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K-State Today Student Edition

February 1, 2012



Fostering scholarship: Senior's quest for knowledge drives research, volunteerism

By Communications and Marketing

Community has been a defining characteristic of Michelle Foster's life.

As a high school senior Foster was selected as a Kansas State University Edgerley-Franklin Urban Leadership Scholarship recipient for notable contributions to her community. Little has changed for Foster, now a senior in political science and American ethnic studies, Lansing, since arriving in Manhattan. She maintains a diverse array of scholarly interests and activities, as well as a propensity for volunteerism.

Foster's academic pursuits include two majors, two minors and membership in the university's Developing Scholars Program. Her minors are women's studies and leadership studies. She also has a pre-law emphasis. Foster values the humanities because of a desire to better understand how government and societies work and to better appreciate the role of gender and race in American culture. Her research with the Developing Scholars Program reaffirms this fact.

The Developing Scholars Program offers underrepresented students opportunities to research projects with faculty mentors. As Developing Scholars, students receive academic, social and financial support while participating in the discovery and creation of new knowledge at the university. Foster is working with Tanya Gonzalez, associate professor of English, to research immigration and the representation of Latinos in the media. The duo first examined how Latinos were portrayed in popular television shows like "Ugly Betty" and "Modern Family." Their research later transitioned into how Latin American immigration is viewed in the United States.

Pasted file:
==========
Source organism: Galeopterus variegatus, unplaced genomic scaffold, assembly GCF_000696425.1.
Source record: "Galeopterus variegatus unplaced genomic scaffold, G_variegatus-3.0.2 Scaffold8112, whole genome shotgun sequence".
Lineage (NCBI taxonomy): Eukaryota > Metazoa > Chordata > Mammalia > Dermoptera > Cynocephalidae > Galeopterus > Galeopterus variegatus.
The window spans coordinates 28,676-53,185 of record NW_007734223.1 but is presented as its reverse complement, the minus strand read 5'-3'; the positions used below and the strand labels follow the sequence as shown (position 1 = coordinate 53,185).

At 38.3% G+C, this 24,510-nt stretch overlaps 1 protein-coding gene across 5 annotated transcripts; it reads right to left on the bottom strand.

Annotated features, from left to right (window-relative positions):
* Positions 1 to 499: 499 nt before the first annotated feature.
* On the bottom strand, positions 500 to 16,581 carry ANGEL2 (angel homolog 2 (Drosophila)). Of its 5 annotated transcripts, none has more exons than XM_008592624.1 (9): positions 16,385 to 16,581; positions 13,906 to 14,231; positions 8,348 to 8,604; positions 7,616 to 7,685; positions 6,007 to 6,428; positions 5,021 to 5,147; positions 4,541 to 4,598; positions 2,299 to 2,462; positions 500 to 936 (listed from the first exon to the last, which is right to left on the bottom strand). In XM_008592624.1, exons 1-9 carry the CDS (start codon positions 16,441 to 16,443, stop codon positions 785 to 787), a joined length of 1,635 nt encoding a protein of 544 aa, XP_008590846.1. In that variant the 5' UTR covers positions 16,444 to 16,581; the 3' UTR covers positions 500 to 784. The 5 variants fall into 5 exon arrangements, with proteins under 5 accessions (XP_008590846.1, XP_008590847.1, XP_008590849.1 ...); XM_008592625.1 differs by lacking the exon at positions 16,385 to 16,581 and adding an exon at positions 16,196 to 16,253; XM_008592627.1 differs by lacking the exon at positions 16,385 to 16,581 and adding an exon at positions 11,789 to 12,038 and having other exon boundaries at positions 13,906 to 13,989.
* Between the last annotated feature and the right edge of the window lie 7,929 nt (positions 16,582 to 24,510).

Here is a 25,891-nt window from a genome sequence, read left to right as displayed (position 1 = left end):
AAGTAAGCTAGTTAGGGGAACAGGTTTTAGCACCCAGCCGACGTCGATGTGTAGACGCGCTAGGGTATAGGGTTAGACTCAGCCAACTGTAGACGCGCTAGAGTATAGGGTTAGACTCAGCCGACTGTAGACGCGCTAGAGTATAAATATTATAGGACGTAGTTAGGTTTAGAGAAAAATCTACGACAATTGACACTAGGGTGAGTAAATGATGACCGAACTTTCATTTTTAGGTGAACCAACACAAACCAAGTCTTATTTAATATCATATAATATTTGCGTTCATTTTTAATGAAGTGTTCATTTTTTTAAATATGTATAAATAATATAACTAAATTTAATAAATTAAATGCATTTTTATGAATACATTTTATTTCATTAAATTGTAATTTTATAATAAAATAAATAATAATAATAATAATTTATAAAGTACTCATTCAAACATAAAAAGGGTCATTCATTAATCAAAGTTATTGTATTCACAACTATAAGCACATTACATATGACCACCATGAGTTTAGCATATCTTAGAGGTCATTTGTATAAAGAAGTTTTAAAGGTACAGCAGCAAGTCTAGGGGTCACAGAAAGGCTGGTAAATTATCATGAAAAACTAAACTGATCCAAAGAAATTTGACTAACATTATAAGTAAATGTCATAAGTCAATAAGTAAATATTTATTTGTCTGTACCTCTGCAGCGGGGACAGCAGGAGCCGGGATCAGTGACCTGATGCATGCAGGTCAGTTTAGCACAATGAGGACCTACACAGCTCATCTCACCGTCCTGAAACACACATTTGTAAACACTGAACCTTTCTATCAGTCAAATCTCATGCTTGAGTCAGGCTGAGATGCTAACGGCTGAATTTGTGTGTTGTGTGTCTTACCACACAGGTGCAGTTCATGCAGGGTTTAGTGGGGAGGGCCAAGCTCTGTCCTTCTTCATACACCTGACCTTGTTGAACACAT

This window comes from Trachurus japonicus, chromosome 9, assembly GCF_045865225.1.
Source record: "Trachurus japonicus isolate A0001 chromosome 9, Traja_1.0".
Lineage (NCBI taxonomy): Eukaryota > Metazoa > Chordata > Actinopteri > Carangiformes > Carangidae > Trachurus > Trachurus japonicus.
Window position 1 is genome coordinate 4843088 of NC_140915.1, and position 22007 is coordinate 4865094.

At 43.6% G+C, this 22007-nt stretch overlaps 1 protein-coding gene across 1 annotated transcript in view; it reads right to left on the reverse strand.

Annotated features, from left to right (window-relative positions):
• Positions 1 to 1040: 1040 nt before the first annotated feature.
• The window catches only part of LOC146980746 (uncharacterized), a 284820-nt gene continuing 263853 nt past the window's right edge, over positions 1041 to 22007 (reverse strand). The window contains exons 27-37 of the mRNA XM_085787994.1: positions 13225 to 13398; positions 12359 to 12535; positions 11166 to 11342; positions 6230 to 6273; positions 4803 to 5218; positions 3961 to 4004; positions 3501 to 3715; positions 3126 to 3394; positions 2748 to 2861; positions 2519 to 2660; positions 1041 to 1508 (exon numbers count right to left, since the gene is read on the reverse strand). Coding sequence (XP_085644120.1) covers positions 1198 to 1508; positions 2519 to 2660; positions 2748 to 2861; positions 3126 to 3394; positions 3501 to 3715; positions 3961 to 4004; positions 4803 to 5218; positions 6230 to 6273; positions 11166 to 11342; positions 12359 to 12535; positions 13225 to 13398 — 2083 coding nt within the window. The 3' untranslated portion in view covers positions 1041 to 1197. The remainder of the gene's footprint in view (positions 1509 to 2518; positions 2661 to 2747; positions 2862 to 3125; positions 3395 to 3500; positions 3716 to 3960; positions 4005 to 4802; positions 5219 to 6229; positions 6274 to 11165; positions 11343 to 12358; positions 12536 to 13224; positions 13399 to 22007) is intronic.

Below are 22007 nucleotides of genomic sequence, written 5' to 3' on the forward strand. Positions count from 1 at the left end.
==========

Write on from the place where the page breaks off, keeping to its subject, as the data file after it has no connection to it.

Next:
"This came from the huge immigration debate that sprouted earlier that year and we thought it would be an excellent opportunity to document what people were saying about immigration and compare it to the era when 'Ugly Betty' came on the air," Foster said.

Foster also traveled to China during summer 2011 to further her study of the Chinese language. Wowed by the Great Wall and enthralled by the country's cuisine, Foster stayed for a month and soaked up the Chinese culture. In the process Foster gained a greater appreciation for Chinese history and culture.

"The study of Chinese was something I decided to do because I was looking for a language that was different from what I was used to and something I would be motivated to learn," she said. "So I decided on Chinese and I don't regret that decision at all."

Foster's interest in promoting a better community is reflected in her frequent volunteerism. She is a certified Court Appointed Special Advocate, or CASA, volunteer. Foster has also volunteered with various activities through the Developing Scholars Program and helps each year with Martin Luther King Jr. Day, a day of particular importance to Foster.

"The day really keeps the legacy of Dr. King alive, which is treating others with respect and, as a society, coming together for others regardless of background or race," Foster said. "I think that Dr. King would be proud that this is how people celebrate his day."

Gonzalez appreciates her Developing Scholars Program mentee's broad range of interests and scholastic abilities.

"Michelle is an inspiration," Gonzalez said. "I count myself lucky to have had the chance to work with her."

Foster reciprocates the gratitude and is thankful for being a part of the university community.

"I know that I have people on this campus who care about me and want to see me succeed in life," Foster said. "That is very encouraging, especially now that I am getting closer to leaving K-State. I feel as if I have an entire support team behind me."